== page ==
Wednesday, August 17


So, I have returned to Norway after traispsing through the vastness of the good ol USA for 3 weeks! I went places I have never been and suddenly found myself wanting to impress my Norwegian husband and our 2 Norwegian friends with my country. Let me assure you, there is nothing that will bring out every bit of latent patriotism in you like traveling through your country with a bunch of people who are not from there. As we drove through the Grand Canyon, I thought to myself, 'This is MY country.' As we drove along California's highway 1, I thought, again, 'this is MY country'. I was so proud! America is beautiful. Filled with beautiful and generous people. It was so good to reconnect with that!

So, I mentioned that I have been a bit of diabetic daredevil. This is my term for my reckless culinary behavior while on vacation. For some reason, this whole 'diabetes thing' just won't sink in. I am lazy. I am lazy. I am lazy. I know that going to the gym will lower my bloodsugar. Have I gone? NO! I don't want to take insulin, but HAVE I GONE TO THE GYM?? no.
So, while we were in San Franscisco, I went into the Border's bookstore in Union Square. Now, a little background information on this excursion. When I moved to Europe, I was amazed the first summer because in July, all regular scheduled programming is pre-empted for 5 hours of daily coverage of...yes...Le Tour de France! Or as we say in the states, The Tour of France. So, I have never really known ANYTHING about cycling, but I got hooked, and it was even better that an American named Lance Armstrong was winning. It was very exciting and I became a huge fan. I read about him and was truly impressed with his recovery from cancer. So, we went into Border's and I saw his book, 'It's Not About the Bike' on the shelf. I bought it. I read it. I was inspired by it. I mean, if Lance can beat testicular, lung and brain cancer, SURELY, I can manage my Diabetes!
Now, I am going to admit something. I have always disliked those yellow bands that everyone in the world seems to be wearing on their wrists. Yes, the one that say LIVESTRONG on them. And I have not been too big of a fan of the countless reproductions that followed in every color from the rainbow.

I had a conversation with my two selfs. The lazy self and the self who wants to be healthy.
'OK lazy self, I will make a deal with you. You are going to march into that Nike store and you are going to buy one of those yellow Lance bracelets.!'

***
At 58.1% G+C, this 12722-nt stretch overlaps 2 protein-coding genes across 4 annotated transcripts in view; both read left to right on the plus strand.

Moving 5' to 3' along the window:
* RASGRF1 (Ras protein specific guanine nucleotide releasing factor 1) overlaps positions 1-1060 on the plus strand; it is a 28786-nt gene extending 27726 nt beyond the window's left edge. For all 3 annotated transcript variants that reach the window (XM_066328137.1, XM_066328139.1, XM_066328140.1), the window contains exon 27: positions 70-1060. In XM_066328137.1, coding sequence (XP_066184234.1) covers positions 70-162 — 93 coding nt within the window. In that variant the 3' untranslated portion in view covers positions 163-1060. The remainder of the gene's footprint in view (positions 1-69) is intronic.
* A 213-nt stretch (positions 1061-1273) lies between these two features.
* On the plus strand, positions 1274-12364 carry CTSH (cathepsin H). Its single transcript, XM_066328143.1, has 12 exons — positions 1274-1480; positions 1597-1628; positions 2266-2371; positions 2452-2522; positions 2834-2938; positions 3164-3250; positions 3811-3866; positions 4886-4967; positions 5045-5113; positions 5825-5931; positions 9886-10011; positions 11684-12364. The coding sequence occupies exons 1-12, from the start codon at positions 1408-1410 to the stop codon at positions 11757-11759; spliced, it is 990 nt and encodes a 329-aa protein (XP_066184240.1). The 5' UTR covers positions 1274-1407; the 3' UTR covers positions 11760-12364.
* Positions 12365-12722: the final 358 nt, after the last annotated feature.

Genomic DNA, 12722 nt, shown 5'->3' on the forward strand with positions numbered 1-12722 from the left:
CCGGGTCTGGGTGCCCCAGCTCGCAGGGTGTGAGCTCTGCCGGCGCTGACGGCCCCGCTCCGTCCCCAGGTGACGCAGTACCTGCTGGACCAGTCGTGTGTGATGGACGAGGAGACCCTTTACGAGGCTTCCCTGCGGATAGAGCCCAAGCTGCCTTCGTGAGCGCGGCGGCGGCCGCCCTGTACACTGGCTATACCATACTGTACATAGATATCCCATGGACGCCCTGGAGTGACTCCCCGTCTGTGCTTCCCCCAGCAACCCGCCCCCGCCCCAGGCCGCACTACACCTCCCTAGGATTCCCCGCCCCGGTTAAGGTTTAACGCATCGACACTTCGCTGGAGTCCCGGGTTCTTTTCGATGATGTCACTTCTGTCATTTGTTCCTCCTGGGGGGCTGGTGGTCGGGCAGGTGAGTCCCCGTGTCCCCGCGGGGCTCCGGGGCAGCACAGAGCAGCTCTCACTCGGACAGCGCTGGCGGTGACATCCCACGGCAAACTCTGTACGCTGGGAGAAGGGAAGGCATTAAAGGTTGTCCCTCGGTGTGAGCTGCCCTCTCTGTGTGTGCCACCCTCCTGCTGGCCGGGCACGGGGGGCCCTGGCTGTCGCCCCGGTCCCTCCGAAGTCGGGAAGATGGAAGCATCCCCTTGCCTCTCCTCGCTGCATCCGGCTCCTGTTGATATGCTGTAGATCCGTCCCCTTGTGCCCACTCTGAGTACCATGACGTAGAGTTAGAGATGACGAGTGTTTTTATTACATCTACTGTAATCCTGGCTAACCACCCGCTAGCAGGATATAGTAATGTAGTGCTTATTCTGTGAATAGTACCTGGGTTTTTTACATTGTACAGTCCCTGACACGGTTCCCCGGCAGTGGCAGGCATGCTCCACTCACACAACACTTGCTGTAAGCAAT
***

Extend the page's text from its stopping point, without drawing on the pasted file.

'NO!!!, I don't like those. I don't want to look like I am trying to be trendy!'
'Too Bad! You should have thought about that before you refused to tackle diabetes! You are going to get one of those bracelets and you are going to wear it, and everyday, you will look at it, and you will be reminded that you can BEAT this! That you can get yourself to the gym for natural insulin and that you don't have to be sick! To remind yourself that you can LIVESTRONG and not sick! And you cannot take it off until you reach your goals!'
'I don't wanna wear it!!!'
'Tough luck kiddo! Shut up and buy it!'

So, healthy self won out over lazy self and I bought one. Three of them actually. But lazy self refused to put one on until she returned home to Oslo. So, I finally put one on. It's like a binding agreement. I look down and I see these words 'LIVESTRONG'...powerful words those. Live strong. And I tell you. I am going to try.
I don't want to die from this. I don't want to be sick from this. I don't want my eyes to go bad from this. I don't WANT this. But since I do have it, I am going to do everything in my power to make my body a VERY uncomfortable place for Diabetes to live.

Wow. It sounds so good. So, here's to living strong.

I'll let you know how it goes.


SaintMartha said...

Hooray for you and welcome back! I live in Arizona and we often visit the Grand Canyon, there is nothing like surveying the vast landscape and realising the greatness of this big old it makes you feel very small!

I have finally come to peace with diabetes. I have wrestled the fear, the anxiety, the denial and the resentment to the ground. I don't like having it, and I wish it would go far, far away. In the meantime I have made the decision to learn to live with it, and do my best to control it.

I will be going back to the doctor in the next few weeks to have another a1c test done. I am nervous but I know I have done everything I can possibly do to lower my overall numbers. I incorporate exercise into my life now and it comes pretty naturally. I wear a pedometer daily and track how many steps I take each day. I aim for ten thousand, the farthest so far is 7900 but I am getting there...slowy but surely.

I have learned that it's okay to have roast beef minus a big old tater and choose a salad instead. I eat at Taco Bell and order a taco salad and leave the shell behind. I drink diet pepsi instead of regular. All little things really once you start doing them consistently.

For me one of the biggest hurdles has been the fear, the what if's that plague me at odd moments in the day. When a commercial comes on television talking about diabetes my brain freezes up in fear---or when I read something scary on the internet. But every day I wade through my emotions and have learnd to talk to myself as though I were my best friend, mentally reminding myself that this is one of those diseases that can be controlled---and in my honest opinon cured...and yes I know that is a very controversial topic.

I am on your side--I think we can both do this and live long and happy lives. We really can do it--one step forward is one step close to a long and healthy life.


SaintMartha said...


I just took one of those home a1c tests that measure a three month average---I am a 6. On diagnosis I was 9.8. I know I should be thrilled but I feel really disappointed. I was so hoping to be in the five range.